And she is safe.

He calls her luminescent
Incandescent, extraordinary.
She asks if he has swallowed a thesaurus,
after all, He isn’t usually this verbose.
He laughingly nudges her chin, “fireworks”, he whispers,
“Embodiment of youth”, fingers tracing lightning across her thighs
She shudders.

She spends the next five years searching
Searching for that incandescent smile,
Practiced fingers patting highlighter across her cheeks
Affecting a subtle, dewy glow. Trying to recapture lost youth.
She’s no longer 19 and no longer quite so daring.
She has a tattoo of a rocket ship on her wrist,
When they ask, she whispers it’s a metaphor.

She doesn’t mention the notebooks packed neatly in a box,
Hidden behind a too large hoodie and polaroids;
Page after innocuous page carrying the same roughly sketched
Blue inked, pencil edged swirl of a spiral. 
She cries whenever she hears space odyssey. 
After nights of too cheap whiskey and too loud camaraderie, 
Bowie, they howl, in joint misery. She never corrects them.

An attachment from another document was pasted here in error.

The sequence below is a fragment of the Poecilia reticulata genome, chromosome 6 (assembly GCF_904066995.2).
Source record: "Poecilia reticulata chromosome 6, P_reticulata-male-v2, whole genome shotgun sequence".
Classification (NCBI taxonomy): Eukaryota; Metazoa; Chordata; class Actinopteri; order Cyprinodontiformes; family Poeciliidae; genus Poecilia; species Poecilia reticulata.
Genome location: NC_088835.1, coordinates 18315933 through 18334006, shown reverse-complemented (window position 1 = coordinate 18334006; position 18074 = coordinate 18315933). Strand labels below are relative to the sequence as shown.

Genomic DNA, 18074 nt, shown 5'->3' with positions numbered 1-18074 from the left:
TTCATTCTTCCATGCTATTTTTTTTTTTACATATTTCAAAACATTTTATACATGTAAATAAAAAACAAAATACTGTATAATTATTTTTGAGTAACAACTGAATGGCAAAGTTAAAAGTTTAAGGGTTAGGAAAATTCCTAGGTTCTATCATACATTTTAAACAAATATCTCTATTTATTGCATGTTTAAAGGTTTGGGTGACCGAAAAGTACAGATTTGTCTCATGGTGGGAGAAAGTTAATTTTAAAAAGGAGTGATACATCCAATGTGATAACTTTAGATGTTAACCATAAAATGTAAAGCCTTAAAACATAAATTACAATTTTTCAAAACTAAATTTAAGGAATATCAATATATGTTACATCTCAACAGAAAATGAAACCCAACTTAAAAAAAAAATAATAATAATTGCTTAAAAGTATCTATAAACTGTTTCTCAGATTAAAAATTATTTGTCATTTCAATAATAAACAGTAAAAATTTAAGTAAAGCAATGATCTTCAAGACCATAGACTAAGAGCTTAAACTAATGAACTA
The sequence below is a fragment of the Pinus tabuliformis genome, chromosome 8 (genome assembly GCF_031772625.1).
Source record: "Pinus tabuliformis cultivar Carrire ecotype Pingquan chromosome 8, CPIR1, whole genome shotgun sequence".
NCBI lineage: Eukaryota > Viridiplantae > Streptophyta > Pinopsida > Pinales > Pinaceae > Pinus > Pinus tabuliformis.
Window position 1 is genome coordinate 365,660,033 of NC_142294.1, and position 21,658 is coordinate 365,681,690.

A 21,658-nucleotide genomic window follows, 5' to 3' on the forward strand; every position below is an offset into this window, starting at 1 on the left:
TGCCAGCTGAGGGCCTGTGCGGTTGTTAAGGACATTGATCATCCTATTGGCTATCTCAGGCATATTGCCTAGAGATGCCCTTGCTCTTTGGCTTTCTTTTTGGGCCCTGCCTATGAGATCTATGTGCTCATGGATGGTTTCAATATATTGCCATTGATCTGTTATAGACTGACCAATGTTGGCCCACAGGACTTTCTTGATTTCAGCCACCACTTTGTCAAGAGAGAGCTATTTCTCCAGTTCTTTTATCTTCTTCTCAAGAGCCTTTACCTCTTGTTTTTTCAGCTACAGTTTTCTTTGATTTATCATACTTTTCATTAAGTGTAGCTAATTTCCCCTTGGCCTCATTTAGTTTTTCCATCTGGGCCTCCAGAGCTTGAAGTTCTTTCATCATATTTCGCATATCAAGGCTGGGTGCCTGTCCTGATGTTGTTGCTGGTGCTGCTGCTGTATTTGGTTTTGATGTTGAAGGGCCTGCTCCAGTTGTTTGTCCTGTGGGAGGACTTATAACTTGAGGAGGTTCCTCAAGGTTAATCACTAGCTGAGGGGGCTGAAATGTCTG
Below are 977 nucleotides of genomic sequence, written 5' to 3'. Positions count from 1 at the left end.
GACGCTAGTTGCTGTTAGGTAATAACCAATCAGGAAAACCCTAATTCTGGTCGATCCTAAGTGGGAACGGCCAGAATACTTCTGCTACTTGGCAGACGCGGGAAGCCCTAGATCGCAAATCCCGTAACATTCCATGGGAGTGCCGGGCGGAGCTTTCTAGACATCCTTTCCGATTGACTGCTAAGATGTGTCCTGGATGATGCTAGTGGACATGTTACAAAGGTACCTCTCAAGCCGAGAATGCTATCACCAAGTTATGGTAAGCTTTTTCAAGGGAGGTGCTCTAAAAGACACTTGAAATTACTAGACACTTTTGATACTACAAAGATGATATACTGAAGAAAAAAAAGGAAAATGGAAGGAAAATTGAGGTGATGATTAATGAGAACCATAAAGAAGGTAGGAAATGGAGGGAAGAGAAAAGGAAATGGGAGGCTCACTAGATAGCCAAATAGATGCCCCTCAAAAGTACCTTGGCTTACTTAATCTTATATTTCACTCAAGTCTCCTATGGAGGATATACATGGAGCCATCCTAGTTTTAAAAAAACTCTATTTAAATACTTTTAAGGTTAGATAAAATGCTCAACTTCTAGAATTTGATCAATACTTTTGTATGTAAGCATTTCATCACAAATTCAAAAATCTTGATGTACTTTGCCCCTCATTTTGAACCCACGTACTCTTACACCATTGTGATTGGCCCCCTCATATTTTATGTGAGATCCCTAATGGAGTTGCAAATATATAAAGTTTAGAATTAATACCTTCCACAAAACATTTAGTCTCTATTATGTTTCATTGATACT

She knows she drinks too much and smokes too much
And eats too little. Her skin is pale, her fingertips French,
She doesn’t say as much as she listens and she’s good at listening.
She’s listless and she fidgets too much. 
She’s not 19 anymore, and she’s often too sad and they know,
They’re friends because everyone is too much, too little and all the same. 
They are all lightning in a jar.

Too witty, too quick, too bright. Too everything, really. 
They groan into her skin, too dry tongue burning,
She’s so hot, so pretty, so beautiful. Those lips.
She flirts and she smiles and she drinks and she lies 
With men who’ll never swallow a thesaurus, 
who can write poetry effortlessly and live to dissect books.
They don’t call her rocketeer and they won’t tell her that she is fireworks.

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